Car Review: 2000 Honda Odyssey
March 07, 2010, 12:57 PM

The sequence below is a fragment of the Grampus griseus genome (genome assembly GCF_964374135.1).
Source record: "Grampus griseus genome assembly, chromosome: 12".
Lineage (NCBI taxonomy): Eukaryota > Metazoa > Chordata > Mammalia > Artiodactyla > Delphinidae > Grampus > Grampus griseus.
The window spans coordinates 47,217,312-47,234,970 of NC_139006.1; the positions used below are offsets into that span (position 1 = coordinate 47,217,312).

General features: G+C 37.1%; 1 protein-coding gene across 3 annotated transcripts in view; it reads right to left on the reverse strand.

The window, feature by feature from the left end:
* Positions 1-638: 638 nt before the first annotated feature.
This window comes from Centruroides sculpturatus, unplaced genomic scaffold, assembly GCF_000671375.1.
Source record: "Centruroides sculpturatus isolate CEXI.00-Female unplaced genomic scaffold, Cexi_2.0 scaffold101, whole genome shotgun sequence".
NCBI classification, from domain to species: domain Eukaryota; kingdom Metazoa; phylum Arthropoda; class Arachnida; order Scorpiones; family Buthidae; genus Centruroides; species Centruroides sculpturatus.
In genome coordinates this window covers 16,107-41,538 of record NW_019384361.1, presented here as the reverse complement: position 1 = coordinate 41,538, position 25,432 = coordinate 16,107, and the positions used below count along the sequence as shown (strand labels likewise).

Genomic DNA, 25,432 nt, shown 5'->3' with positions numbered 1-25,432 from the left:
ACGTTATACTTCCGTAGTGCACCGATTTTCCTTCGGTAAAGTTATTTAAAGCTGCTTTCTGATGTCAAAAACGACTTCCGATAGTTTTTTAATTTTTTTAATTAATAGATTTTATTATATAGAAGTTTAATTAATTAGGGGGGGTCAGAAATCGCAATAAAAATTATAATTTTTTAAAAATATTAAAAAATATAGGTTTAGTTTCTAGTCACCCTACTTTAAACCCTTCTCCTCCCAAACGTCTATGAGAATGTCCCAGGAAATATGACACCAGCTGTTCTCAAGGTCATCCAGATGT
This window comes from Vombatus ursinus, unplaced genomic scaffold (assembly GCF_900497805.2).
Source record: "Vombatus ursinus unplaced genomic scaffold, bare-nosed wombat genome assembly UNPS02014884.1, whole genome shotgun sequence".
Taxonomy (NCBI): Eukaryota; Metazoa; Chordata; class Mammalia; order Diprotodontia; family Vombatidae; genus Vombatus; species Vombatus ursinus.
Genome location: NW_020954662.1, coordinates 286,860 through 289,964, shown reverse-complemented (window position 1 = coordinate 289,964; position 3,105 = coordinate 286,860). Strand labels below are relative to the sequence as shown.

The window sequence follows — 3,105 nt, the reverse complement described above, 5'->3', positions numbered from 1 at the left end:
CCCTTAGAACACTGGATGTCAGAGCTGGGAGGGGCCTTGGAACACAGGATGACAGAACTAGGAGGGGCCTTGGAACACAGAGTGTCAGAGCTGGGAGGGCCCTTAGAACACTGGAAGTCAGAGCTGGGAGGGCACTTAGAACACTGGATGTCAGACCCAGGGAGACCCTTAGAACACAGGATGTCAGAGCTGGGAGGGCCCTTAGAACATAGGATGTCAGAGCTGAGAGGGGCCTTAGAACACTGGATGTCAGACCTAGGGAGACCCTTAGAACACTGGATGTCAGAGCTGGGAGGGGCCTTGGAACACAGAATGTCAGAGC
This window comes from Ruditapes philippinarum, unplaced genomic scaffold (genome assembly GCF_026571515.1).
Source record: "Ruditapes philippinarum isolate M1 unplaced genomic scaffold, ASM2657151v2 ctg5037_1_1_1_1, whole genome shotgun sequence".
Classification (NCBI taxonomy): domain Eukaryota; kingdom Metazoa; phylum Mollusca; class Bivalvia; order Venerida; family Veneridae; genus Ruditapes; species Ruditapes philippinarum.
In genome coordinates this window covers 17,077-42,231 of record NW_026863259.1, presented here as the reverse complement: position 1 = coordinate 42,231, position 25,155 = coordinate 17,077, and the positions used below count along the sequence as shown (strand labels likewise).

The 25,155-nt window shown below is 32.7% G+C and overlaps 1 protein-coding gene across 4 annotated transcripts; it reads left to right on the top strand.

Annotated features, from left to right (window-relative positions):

This car is the workhorse vehicle for the family. It's hauled kids, dogs, camping gear and pulled a U-Haul trailer from Oregon to Texas. We acquired our 2000 Odyssey in 2002 used with 35,000 miles. All in all it has been a great vehicle for us. The car is now 10 years old and we have driven it from Oregon to Texas and back 3 times now. Most of the repairs have been minimal and for things that have worn out due to age. The only thing that failed us was the transmission at about 98,000. We found out there was a class action lawsuit filed against Honda becuase the transmissions were failing in our model year betweem 96,000 and 102,000 miles. Sure enough, the transmission started to fail and we were lucky to have it happen in right in the middle of the 96K to 102K miles. Our Honda dealer in Beaverton, Oregon replaced the transmission at no cost except for the labor. I had to write a letter to Honda in order to be reimbursed for the labor portion of the repair. Last summer (2009) on our migration back to Oregon from Texas, we lost the air conditioning and the engine started to over heat in 90+ deg. weather. We made it to Colorado Springs with the heater running full on to keep the engine from overheating. The local Honda Dealership in Colorado Springs replaced the thermostat and talked me into a rear break job at the same time (we were actually due for brakes). We made it to Portland, Oregon, but the engine started to overheat again. The Honda Dealer in Beaverton, Oregon replaced the radiator and we were good to go. However, both repairs combined was about $1,200 (ouch!) For the most part our 2000 Odyssey has been a great car for us. We typically hold on to our cars for awhile. I have owned 2 other Hondas before this one, a 1992 Civic (which I sold in 2002 for half its original value) and a 1980 Accord hatchback. The only other quirky thing the Odyssey does is that the automatic sliding rear doors tend to be sluggish in extreme temperatures--usually under 30 deg. or over 80 deg. F.